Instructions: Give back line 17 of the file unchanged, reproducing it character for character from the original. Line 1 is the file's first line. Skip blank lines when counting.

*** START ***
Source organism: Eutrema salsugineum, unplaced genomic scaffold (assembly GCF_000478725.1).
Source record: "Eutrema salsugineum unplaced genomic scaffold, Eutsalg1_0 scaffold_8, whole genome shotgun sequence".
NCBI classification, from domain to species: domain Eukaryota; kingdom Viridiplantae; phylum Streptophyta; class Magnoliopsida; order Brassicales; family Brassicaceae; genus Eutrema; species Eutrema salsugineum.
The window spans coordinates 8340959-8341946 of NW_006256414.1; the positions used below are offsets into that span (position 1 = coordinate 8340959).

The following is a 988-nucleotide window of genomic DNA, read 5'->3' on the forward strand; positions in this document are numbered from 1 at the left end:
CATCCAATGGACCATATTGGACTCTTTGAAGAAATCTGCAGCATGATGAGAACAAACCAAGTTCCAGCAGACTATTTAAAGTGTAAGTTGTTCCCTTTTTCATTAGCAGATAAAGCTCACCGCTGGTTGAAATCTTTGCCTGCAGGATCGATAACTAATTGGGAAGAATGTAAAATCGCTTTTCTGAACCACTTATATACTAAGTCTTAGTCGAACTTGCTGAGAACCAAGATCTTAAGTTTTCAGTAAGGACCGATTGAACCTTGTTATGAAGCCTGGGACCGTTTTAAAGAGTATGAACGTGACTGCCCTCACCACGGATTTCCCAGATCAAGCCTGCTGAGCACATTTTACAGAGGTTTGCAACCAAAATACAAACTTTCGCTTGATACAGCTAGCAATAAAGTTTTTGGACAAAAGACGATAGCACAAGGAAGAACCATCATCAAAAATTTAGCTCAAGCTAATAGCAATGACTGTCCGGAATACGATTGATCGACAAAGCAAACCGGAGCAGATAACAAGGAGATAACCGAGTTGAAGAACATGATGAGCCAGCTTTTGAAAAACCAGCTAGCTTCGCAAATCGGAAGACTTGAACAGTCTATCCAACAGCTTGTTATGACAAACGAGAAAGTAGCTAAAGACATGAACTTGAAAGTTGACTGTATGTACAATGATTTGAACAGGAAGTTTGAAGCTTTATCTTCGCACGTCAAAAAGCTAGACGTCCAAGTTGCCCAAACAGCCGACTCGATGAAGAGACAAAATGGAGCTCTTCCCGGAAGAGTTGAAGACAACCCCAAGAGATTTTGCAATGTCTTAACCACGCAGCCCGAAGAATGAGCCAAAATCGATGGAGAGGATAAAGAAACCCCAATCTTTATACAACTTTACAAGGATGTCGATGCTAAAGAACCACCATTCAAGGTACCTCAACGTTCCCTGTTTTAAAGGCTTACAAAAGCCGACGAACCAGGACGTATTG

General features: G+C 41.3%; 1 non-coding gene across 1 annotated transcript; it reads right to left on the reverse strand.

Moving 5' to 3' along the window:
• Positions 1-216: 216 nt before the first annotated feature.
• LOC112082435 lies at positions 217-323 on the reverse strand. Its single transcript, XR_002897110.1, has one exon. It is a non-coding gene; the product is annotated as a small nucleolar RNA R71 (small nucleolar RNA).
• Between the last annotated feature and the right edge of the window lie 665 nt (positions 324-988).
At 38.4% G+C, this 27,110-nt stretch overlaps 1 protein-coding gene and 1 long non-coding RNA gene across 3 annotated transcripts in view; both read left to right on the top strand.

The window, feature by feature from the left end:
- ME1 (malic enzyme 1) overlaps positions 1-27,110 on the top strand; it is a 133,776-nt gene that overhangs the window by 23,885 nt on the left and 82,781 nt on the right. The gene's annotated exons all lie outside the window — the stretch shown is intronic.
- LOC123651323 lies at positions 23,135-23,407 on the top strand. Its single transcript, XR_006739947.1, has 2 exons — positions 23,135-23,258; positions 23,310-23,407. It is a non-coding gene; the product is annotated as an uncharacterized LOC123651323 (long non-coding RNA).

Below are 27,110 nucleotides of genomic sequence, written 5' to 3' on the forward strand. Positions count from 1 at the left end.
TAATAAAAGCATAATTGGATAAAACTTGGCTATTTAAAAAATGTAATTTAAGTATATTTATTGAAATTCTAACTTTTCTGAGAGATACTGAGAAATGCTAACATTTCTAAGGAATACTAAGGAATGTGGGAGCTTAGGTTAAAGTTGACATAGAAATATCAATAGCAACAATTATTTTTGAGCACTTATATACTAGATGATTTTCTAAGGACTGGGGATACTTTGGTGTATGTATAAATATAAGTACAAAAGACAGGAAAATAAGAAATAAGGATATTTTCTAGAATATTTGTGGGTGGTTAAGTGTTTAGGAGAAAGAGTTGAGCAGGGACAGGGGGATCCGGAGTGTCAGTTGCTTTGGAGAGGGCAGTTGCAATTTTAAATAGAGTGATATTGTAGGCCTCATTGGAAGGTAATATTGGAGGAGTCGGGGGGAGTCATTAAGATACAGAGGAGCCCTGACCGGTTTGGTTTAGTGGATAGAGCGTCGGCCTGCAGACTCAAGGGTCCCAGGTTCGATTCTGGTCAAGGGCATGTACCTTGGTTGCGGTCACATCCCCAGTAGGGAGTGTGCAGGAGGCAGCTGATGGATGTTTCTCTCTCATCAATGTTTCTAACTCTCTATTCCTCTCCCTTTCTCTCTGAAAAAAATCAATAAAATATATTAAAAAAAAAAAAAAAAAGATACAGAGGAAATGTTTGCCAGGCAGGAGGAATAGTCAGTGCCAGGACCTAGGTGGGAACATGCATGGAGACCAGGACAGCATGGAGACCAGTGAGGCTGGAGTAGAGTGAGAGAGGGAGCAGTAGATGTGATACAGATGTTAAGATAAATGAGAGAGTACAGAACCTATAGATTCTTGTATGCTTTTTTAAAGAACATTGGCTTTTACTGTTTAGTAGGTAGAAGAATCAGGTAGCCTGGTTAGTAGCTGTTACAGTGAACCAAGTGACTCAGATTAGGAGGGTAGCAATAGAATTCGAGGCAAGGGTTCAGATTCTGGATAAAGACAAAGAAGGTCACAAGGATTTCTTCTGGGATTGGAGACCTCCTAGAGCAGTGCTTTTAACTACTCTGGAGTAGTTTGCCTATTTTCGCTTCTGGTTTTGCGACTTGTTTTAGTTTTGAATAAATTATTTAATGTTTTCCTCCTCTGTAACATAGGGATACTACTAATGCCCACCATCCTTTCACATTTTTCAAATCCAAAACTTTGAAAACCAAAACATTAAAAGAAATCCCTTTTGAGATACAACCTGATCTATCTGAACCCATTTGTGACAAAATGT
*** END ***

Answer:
TAATAAAAGCATAATTGGATAAAACTTGGCTATTTAAAAAATGTAATTTAAGTATATTTATTGAAATTCTAACTTTTCTGAGAGATACTGAGAAATGCTAACATTTCTAAGGAATACTAAGGAATGTGGGAGCTTAGGTTAAAGTTGACATAGAAATATCAATAGCAACAATTATTTTTGAGCACTTATATACTAGATGATTTTCTAAGGACTGGGGATACTTTGGTGTATGTATAAATATAAGTACAAAAGACAGGAAAATAAGAAATAAGGATATTTTCTAGAATATTTGTGGGTGGTTAAGTGTTTAGGAGAAAGAGTTGAGCAGGGACAGGGGGATCCGGAGTGTCAGTTGCTTTGGAGAGGGCAGTTGCAATTTTAAATAGAGTGATATTGTAGGCCTCATTGGAAGGTAATATTGGAGGAGTCGGGGGGAGTCATTAAGATACAGAGGAGCCCTGACCGGTTTGGTTTAGTGGATAGAGCGTCGGCCTGCAGACTCAAGGGTCCCAGGTTCGATTCTGGTCAAGGGCATGTACCTTGGTTGCGGTCACATCCCCAGTAGGGAGTGTGCAGGAGGCAGCTGATGGATGTTTCTCTCTCATCAATGTTTCTAACTCTCTATTCCTCTCCCTTTCTCTCTGAAAAAAATCAATAAAATATATTAAAAAAAAAAAAAAAAAGATACAGAGGAAATGTTTGCCAGGCAGGAGGAATAGTCAGTGCCAGGACCTAGGTGGGAACATGCATGGAGACCAGGACAGCATGGAGACCAGTGAGGCTGGAGTAGAGTGAGAGAGGGAGCAGTAGATGTGATACAGATGTTAAGATAAATGAGAGAGTACAGAACCTATAGATTCTTGTATGCTTTTTTAAAGAACATTGGCTTTTACTGTTTAGTAGGTAGAAGAATCAGGTAGCCTGGTTAGTAGCTGTTACAGTGAACCAAGTGACTCAGATTAGGAGGGTAGCAATAGAATTCGAGGCAAGGGTTCAGATTCTGGATAAAGACAAAGAAGGTCACAAGGATTTCTTCTGGGATTGGAGACCTCCTAGAGCAGTGCTTTTAACTACTCTGGAGTAGTTTGCCTATTTTCGCTTCTGGTTTTGCGACTTGTTTTAGTTTTGAATAAATTATTTAATGTTTTCCTCCTCTGTAACATAGGGATACTACTAATGCCCACCATCCTTTCACATTTTTCAAATCCAAAACTTTGAAAACCAAAACATTAAAAGAAATCCCTTTTGAGATACAACCTGATCTATCTGAACCCATTTGTGACAAAATGT